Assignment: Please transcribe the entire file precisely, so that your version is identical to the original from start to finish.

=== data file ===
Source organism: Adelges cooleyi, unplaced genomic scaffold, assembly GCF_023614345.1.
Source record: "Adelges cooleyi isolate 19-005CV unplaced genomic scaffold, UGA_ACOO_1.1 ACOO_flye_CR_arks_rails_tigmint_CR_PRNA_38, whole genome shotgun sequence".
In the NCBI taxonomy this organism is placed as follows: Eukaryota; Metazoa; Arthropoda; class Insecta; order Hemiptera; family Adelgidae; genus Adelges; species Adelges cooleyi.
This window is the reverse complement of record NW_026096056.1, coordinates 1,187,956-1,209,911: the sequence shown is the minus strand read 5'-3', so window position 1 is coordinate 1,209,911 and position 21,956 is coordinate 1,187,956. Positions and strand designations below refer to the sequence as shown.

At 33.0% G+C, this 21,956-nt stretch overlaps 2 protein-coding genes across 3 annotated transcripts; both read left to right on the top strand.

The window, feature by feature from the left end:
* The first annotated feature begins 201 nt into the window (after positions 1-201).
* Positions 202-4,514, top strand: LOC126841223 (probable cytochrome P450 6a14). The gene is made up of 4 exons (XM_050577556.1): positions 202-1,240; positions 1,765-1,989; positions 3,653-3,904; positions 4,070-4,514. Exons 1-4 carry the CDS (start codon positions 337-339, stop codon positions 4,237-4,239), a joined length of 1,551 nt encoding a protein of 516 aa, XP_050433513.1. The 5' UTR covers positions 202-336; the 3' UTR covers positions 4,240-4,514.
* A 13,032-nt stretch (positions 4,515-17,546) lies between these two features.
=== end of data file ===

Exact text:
Source organism: Adelges cooleyi, unplaced genomic scaffold, assembly GCF_023614345.1.
Source record: "Adelges cooleyi isolate 19-005CV unplaced genomic scaffold, UGA_ACOO_1.1 ACOO_flye_CR_arks_rails_tigmint_CR_PRNA_38, whole genome shotgun sequence".
In the NCBI taxonomy this organism is placed as follows: Eukaryota; Metazoa; Arthropoda; class Insecta; order Hemiptera; family Adelgidae; genus Adelges; species Adelges cooleyi.
This window is the reverse complement of record NW_026096056.1, coordinates 1,187,956-1,209,911: the sequence shown is the minus strand read 5'-3', so window position 1 is coordinate 1,209,911 and position 21,956 is coordinate 1,187,956. Positions and strand designations below refer to the sequence as shown.

At 33.0% G+C, this 21,956-nt stretch overlaps 2 protein-coding genes across 3 annotated transcripts; both read left to right on the top strand.

The window, feature by feature from the left end:
* The first annotated feature begins 201 nt into the window (after positions 1-201).
* Positions 202-4,514, top strand: LOC126841223 (probable cytochrome P450 6a14). The gene is made up of 4 exons (XM_050577556.1): positions 202-1,240; positions 1,765-1,989; positions 3,653-3,904; positions 4,070-4,514. Exons 1-4 carry the CDS (start codon positions 337-339, stop codon positions 4,237-4,239), a joined length of 1,551 nt encoding a protein of 516 aa, XP_050433513.1. The 5' UTR covers positions 202-336; the 3' UTR covers positions 4,240-4,514.
* A 13,032-nt stretch (positions 4,515-17,546) lies between these two features.